Nature Canada

Burlington earns Nature Canada’s “Bird Friendly City” designation


Unceded Algonquin Territory – Ottawa, ON, April 7, 2022 – Nature Canada is proud to announce Canada’s next certified Bird Friendly City, Burlington, ON. Burlington is the seventh city in Canada to earn the designation.

The City of Burlington has worked in collaboration with Nature Canada’s partners including Bird Friendly Hamilton Burlington, which is composed of many community organizations and residents of Burlington working to make the city a safe haven for wild birds.

Mayor Marianne Meed Ward: 

“The City has done a lot to make our local airspace friendly to our feathered friends, including committing to grow our tree canopy, establishing a firm urban boundary to conserve Burlington’s Natural Heritage System and prevent urban sprawl, and implementing bird-friendly design guidelines in our Official Plan and Sustainable Building and Development Guidelines, just to name a few. This is great news for our city and I commend the fantastic work by Bird Friendly Hamilton Burlington in getting this recognition for our community.”

The city has implemented bird friendly policies and actions to help birds thrive in Burlington. These actions include: 

  • Protecting natural habitat through the exemplary Cootes to Escarpment Eco-Park System, a multi-partner initiative to conserve, restore, grow and connect natural spaces on public and private lands in the west end of Burlington (and Hamilton);
  • A strong commitment to climate change mitigation and adaptation, including nature-based solutions which also benefit birds;
  • Establishing an Animal Control By-law that includes a “no-roam” policy for cats, to help reduce the large problem of cat predation on wild bird populations across North America.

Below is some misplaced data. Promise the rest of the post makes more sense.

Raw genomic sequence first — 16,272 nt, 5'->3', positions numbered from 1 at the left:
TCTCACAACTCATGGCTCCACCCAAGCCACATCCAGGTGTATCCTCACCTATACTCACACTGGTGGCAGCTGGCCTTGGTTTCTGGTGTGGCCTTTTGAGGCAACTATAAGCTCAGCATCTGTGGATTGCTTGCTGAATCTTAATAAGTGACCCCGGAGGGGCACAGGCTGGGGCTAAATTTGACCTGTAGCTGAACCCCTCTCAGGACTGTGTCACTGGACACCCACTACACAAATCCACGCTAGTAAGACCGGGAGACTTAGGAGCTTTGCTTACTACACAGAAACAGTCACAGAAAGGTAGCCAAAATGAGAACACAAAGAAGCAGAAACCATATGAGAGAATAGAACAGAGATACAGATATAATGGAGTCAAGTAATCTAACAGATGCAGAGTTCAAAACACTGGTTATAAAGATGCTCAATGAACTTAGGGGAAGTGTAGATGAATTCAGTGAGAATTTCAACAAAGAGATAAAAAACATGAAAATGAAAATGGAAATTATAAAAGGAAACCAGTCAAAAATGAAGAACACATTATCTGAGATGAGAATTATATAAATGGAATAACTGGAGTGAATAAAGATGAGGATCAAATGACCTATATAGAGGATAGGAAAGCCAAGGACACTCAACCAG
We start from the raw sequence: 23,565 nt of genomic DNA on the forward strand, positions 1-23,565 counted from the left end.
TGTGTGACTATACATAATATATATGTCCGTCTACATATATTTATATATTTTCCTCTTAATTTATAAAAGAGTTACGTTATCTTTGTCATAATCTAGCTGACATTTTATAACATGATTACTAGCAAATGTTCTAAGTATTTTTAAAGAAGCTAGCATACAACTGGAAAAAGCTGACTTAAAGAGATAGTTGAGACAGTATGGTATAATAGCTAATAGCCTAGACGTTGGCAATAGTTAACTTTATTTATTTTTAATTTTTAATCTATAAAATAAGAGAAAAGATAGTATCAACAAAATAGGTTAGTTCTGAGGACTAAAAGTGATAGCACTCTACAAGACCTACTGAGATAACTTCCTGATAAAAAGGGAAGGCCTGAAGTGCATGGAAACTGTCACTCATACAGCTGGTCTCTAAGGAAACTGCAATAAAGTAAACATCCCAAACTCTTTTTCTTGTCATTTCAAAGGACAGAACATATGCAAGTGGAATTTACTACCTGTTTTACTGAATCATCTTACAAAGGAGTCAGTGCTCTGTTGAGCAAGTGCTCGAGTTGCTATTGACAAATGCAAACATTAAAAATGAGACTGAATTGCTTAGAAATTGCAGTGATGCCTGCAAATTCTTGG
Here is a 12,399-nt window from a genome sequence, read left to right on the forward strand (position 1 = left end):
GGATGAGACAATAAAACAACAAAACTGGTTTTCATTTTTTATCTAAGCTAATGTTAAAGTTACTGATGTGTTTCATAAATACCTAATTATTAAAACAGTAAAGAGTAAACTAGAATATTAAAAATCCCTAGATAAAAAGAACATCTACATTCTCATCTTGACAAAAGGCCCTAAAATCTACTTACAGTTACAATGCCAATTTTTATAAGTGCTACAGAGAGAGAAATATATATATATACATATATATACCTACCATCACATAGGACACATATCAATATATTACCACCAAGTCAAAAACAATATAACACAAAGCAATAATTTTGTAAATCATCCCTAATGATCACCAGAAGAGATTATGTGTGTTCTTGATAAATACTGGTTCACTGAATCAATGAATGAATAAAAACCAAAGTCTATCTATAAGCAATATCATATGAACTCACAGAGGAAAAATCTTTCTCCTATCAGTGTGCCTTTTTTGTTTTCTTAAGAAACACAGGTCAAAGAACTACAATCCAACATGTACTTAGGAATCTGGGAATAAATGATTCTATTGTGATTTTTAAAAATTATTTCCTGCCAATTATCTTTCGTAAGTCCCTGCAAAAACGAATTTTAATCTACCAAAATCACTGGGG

• Abundant opportunities to view, learn about, and appreciate wild birds around the city and get involved in activities and citizen science initiatives for bird conservation.

The Bird Friendly City designation has been developed by Nature Canada to encourage Canadian cities and municipalities to become safer and better places for birds. 

Birds play an essential role in maintaining healthy and resilient ecosystems in our communities and on our planet. But there are three billion fewer birds in North America today than 50 years ago. Much of these losses are caused by human activities. As urban expansion continues, cities must act quickly to ensure that North America’s bird populations are protected and supported. 

Nature Canada’s Bird Friendly City program encourages communities to take action to:

  • Reduce the number of human-related threats to birds such as roaming cats, the use of pesticides, and glass treatment on buildings with large windows,
  • Create safe environments for birds by promoting stewardship and ensuring that natural habitats are protected and restored,
  • Engage and educate citizens about the benefits of Bird Friendly Cities and celebrating birds in our communities.

In each municipality seeking to become Bird Friendly certified, Bird Teams are created and residents are actively engaged in protecting, monitoring and celebrating their local bird populations. 

Nature Canada is pleased to acknowledge the support of Environment and Climate Change Canada for the Bird Friendly City program and World Migratory Bird Day.


“Burlington is known for its natural areas. It is one of the most biodiverse communities in Canada, located within the Atlantic Flyway migration corridor and also along the eastern edge of the Mississippi Flyway corridor. Residents, organizations, schools, businesses, and government have taken many actions and initiatives that make Burlington a Bird Friendly City. The Bird Friendly certification is a true testament to the work being done that makes Burlington safer for migratory birds and to reverse their population decline. Birds are an essential part of our ecosystem, and this recognition complements our efforts to become a more environmentally sustainable community.”

– Paul Sharman, Councillor, Ward 5 Burlington and Region of Halton

Additional Resources:


For more information contact: 

Scott Mullenix
613-562-3447 ext. 230

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